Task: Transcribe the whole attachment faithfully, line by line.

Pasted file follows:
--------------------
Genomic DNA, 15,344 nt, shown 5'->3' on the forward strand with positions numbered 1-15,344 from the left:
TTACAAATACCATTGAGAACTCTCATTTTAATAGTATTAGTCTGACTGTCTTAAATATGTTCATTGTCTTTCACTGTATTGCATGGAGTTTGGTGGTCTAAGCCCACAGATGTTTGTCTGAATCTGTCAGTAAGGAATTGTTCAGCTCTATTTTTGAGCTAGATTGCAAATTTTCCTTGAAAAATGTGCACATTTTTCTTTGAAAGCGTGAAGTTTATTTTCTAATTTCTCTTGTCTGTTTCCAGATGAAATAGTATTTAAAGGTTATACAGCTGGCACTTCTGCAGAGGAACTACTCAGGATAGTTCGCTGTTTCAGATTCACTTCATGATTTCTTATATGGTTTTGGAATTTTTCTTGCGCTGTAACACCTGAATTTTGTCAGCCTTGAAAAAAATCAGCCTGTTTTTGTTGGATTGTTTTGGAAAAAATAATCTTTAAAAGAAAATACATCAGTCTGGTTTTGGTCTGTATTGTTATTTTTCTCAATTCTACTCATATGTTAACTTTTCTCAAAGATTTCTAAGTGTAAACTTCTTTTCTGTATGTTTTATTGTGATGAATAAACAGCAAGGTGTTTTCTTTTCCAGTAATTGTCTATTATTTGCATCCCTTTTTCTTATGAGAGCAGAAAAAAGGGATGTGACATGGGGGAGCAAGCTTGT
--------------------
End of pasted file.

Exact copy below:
Genomic DNA, 15,344 nt, shown 5'->3' on the forward strand with positions numbered 1-15,344 from the left:
TTACAAATACCATTGAGAACTCTCATTTTAATAGTATTAGTCTGACTGTCTTAAATATGTTCATTGTCTTTCACTGTATTGCATGGAGTTTGGTGGTCTAAGCCCACAGATGTTTGTCTGAATCTGTCAGTAAGGAATTGTTCAGCTCTATTTTTGAGCTAGATTGCAAATTTTCCTTGAAAAATGTGCACATTTTTCTTTGAAAGCGTGAAGTTTATTTTCTAATTTCTCTTGTCTGTTTCCAGATGAAATAGTATTTAAAGGTTATACAGCTGGCACTTCTGCAGAGGAACTACTCAGGATAGTTCGCTGTTTCAGATTCACTTCATGATTTCTTATATGGTTTTGGAATTTTTCTTGCGCTGTAACACCTGAATTTTGTCAGCCTTGAAAAAAATCAGCCTGTTTTTGTTGGATTGTTTTGGAAAAAATAATCTTTAAAAGAAAATACATCAGTCTGGTTTTGGTCTGTATTGTTATTTTTCTCAATTCTACTCATATGTTAACTTTTCTCAAAGATTTCTAAGTGTAAACTTCTTTTCTGTATGTTTTATTGTGATGAATAAACAGCAAGGTGTTTTCTTTTCCAGTAATTGTCTATTATTTGCATCCCTTTTTCTTATGAGAGCAGAAAAAAGGGATGTGACATGGGGGAGCAAGCTTGT